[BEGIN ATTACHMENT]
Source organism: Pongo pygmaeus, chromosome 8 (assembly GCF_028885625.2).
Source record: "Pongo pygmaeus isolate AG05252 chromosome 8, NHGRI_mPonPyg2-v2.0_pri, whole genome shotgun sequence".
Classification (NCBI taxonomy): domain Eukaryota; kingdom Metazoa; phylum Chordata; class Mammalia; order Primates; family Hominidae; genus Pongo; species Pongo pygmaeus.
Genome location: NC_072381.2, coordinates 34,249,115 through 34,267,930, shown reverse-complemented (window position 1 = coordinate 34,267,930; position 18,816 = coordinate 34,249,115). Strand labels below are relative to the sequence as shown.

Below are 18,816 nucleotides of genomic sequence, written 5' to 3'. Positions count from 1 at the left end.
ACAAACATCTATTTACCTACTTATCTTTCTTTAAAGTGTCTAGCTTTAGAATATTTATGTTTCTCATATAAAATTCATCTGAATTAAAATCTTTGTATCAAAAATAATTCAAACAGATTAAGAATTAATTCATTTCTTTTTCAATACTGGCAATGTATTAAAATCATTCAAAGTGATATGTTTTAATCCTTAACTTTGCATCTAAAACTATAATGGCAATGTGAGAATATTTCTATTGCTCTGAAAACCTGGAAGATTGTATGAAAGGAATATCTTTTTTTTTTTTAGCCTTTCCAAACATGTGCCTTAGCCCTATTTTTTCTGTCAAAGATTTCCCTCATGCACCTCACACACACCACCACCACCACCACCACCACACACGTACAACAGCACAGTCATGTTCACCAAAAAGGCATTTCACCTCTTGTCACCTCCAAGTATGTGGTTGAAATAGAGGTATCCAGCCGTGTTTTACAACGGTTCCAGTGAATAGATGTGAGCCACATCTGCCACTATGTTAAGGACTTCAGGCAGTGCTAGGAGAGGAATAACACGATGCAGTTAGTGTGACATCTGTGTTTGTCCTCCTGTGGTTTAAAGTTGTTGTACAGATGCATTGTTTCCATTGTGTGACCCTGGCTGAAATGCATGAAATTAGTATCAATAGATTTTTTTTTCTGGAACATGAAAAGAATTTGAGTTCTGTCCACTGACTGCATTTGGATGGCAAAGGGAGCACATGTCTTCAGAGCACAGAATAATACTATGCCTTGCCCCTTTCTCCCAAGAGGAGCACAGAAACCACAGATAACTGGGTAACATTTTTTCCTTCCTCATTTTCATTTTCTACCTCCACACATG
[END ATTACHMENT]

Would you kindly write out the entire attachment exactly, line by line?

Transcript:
Source organism: Pongo pygmaeus, chromosome 8 (assembly GCF_028885625.2).
Source record: "Pongo pygmaeus isolate AG05252 chromosome 8, NHGRI_mPonPyg2-v2.0_pri, whole genome shotgun sequence".
Classification (NCBI taxonomy): domain Eukaryota; kingdom Metazoa; phylum Chordata; class Mammalia; order Primates; family Hominidae; genus Pongo; species Pongo pygmaeus.
Genome location: NC_072381.2, coordinates 34,249,115 through 34,267,930, shown reverse-complemented (window position 1 = coordinate 34,267,930; position 18,816 = coordinate 34,249,115). Strand labels below are relative to the sequence as shown.

Below are 18,816 nucleotides of genomic sequence, written 5' to 3'. Positions count from 1 at the left end.
ACAAACATCTATTTACCTACTTATCTTTCTTTAAAGTGTCTAGCTTTAGAATATTTATGTTTCTCATATAAAATTCATCTGAATTAAAATCTTTGTATCAAAAATAATTCAAACAGATTAAGAATTAATTCATTTCTTTTTCAATACTGGCAATGTATTAAAATCATTCAAAGTGATATGTTTTAATCCTTAACTTTGCATCTAAAACTATAATGGCAATGTGAGAATATTTCTATTGCTCTGAAAACCTGGAAGATTGTATGAAAGGAATATCTTTTTTTTTTTTAGCCTTTCCAAACATGTGCCTTAGCCCTATTTTTTCTGTCAAAGATTTCCCTCATGCACCTCACACACACCACCACCACCACCACCACCACACACGTACAACAGCACAGTCATGTTCACCAAAAAGGCATTTCACCTCTTGTCACCTCCAAGTATGTGGTTGAAATAGAGGTATCCAGCCGTGTTTTACAACGGTTCCAGTGAATAGATGTGAGCCACATCTGCCACTATGTTAAGGACTTCAGGCAGTGCTAGGAGAGGAATAACACGATGCAGTTAGTGTGACATCTGTGTTTGTCCTCCTGTGGTTTAAAGTTGTTGTACAGATGCATTGTTTCCATTGTGTGACCCTGGCTGAAATGCATGAAATTAGTATCAATAGATTTTTTTTTCTGGAACATGAAAAGAATTTGAGTTCTGTCCACTGACTGCATTTGGATGGCAAAGGGAGCACATGTCTTCAGAGCACAGAATAATACTATGCCTTGCCCCTTTCTCCCAAGAGGAGCACAGAAACCACAGATAACTGGGTAACATTTTTTCCTTCCTCATTTTCATTTTCTACCTCCACACATG